Colon Cancer: The importance of recognizing the signs, screening, and prevention



New cases of colorectal cancer in 2017 in Texas



Deaths due to colorectal cancer in 2017 in Texas

These alarming numbers are current projections by The American Cancer Society. Colorectal cancer is the third most common cancer in both men and women which is why it is important to learn about the signs, screening and prevention of colorectal cancer. Early detection and treatment is key.

What is cancer?

Cancer is a disease of cells. It is an abnormal growth of cells which tend to proliferate in an uncontrolled way and, in some cases, to metastasize (spread). If the spread is not controlled, it can result in death. The reason for many cancers, especially those occurring during childhood remain unknown. However, known causes of cancer can be lifestyle (external) factors, tobacco use, excess body weight and non-modifiable (internal) factors such as inherited genetic mutations, hormones and immune conditions.

These risk factors may act simultaneously or in sequence to initiate and/or promote cancer growth. Ten or more years often pass between exposure to external factors and detectable cancer.

What are some signs/symptoms of colon cancer?

In the early stages of the disease, colorectal cancer symptoms may be minimal, or not present at all. As the disease progresses, symptoms may increase in quantity and degree of severity.


An easy way to remember the warning signs of colon cancer is to know your ABCP’s, which are:

  • A – Anemia – Symptoms include weakness, pale skin, and low blood count.
  • B – Blood in stool
  • C – Change in bowel habits — Any changes that last longer than 1-2 months and are unusual.
  • P – Pain in abdomen — Any unexplained pain in abdomen or rectum that has been there for 1-2 months and seems to be getting worse with time. 

Who should get screened and what type of screening is usually used?

If there is no family history, then age 50 is recommended. However, if you have a family history of colon cancer, you may need to get screen before age 50. In addition, the American College of Gastroenterology recommends age 45 if you are African American.

Is a colonoscopy still the most recommended screening test?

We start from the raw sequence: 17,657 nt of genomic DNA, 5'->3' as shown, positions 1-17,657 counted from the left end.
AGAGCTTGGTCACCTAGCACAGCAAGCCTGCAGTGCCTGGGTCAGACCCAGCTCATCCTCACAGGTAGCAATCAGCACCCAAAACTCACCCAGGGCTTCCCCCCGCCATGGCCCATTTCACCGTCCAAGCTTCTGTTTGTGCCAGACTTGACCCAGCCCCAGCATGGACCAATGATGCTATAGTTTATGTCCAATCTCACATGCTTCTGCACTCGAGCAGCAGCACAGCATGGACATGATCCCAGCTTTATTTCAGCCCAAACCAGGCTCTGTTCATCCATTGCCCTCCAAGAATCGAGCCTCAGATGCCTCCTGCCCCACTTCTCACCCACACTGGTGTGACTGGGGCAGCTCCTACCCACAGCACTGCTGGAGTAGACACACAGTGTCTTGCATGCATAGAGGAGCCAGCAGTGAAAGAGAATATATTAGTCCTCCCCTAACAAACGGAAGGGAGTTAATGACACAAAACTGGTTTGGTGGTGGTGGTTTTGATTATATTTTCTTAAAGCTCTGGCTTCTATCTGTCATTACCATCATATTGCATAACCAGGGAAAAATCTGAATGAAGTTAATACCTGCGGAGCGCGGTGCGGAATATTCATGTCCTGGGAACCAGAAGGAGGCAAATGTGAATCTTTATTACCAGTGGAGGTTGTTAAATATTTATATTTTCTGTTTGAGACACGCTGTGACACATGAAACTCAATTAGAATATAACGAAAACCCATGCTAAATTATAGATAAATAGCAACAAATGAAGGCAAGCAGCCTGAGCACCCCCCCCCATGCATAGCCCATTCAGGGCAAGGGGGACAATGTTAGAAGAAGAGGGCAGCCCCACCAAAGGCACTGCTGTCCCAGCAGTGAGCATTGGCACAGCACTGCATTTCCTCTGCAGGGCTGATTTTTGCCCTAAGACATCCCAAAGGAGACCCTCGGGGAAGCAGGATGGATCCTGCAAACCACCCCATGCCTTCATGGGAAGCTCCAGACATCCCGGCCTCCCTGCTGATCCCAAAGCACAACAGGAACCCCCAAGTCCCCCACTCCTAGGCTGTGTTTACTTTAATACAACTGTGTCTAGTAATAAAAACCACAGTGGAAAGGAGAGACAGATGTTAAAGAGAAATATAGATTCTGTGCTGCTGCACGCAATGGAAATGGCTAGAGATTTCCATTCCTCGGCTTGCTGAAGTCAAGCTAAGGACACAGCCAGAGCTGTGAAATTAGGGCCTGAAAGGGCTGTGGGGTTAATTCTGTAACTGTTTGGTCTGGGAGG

A colonoscopy is generally the recommended screening tool. This procedure has come a long way from past treatments.

There are other tests that can be completed by your primary care physician and are non-invasive and cost effective, such as:

  • Barium enema
  • Flexible sigmoidoscopy
  • Occult blood and stool DNA samples

But, colonoscopies are generally the most effective tests since the doctor can biopsy or remove polyps at the same time.

If colon cancer is found early, what’s the prognosis?

Generally, the earlier you find colon cancer, the better long-term results you will have. The five-year relative survival rate for people with stage I colon cancer is about 92% versus stage IV which may be about 11%. But there are treatment options for later-stage cancer that can be effective.

What are common treatments for colon cancer?

Generally surgery, radiation and/or chemotherapy may be used for colon cancer. Treatment is largely based on the stage of the cancer and other factors related to the individual patient. That’s why a personalized, treatment plan is best.

What kind of lifestyle changes can people make to possibly prevent colon cancer?

  • Obesity is a risk factor, so keeping a healthy weight through diet and exercise is extremely important.
  • Increase fresh fruit and vegetable intake daily.
  • Instead of processed meat and red meat, eat lean proteins such as turkey, chicken and fish.
  • Stop smoking!

 As a gastroenterologist and dedicated researcher, Dr. Hendrickson has published studies in several renowned medical journals and has served as an investigator for many clinical trials to advance the treatment of emphysema, HIV, Crohn’s disease and others conditions.